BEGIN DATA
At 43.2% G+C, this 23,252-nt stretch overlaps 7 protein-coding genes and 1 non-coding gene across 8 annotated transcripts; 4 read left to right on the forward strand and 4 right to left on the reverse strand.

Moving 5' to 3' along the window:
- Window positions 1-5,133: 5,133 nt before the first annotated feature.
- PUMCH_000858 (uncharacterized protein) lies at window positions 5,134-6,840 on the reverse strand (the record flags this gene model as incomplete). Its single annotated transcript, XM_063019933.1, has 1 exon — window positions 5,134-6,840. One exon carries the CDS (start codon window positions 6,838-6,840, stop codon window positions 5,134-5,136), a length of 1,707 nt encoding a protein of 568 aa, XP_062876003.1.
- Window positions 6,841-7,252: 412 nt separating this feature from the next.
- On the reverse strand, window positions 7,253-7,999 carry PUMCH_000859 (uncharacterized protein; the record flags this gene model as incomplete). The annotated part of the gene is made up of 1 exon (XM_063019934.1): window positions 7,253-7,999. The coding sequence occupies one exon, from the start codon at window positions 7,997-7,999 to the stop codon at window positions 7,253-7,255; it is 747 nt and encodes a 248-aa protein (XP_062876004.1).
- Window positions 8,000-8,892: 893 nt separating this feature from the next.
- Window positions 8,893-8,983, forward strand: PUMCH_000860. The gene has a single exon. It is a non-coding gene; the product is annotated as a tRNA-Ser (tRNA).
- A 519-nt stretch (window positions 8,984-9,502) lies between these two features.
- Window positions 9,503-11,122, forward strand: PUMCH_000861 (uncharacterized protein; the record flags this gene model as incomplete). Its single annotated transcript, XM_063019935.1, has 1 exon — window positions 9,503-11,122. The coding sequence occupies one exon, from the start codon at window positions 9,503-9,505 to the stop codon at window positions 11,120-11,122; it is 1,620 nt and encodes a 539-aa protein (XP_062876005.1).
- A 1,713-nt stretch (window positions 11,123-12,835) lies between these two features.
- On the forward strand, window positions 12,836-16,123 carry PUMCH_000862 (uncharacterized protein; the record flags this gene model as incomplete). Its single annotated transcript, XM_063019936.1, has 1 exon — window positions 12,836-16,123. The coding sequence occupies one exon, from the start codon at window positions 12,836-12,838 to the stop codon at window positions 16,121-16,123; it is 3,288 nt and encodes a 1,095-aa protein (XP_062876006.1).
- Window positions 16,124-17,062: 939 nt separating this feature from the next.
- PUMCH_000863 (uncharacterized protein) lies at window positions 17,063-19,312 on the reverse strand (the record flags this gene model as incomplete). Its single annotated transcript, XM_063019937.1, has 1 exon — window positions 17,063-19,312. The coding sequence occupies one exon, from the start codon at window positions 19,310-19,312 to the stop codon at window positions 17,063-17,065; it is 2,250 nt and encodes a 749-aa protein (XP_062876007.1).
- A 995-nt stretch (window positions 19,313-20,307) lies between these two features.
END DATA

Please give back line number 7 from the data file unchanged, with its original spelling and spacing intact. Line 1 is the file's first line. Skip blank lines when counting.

- Window positions 8,000-8,892: 893 nt separating this feature from the next.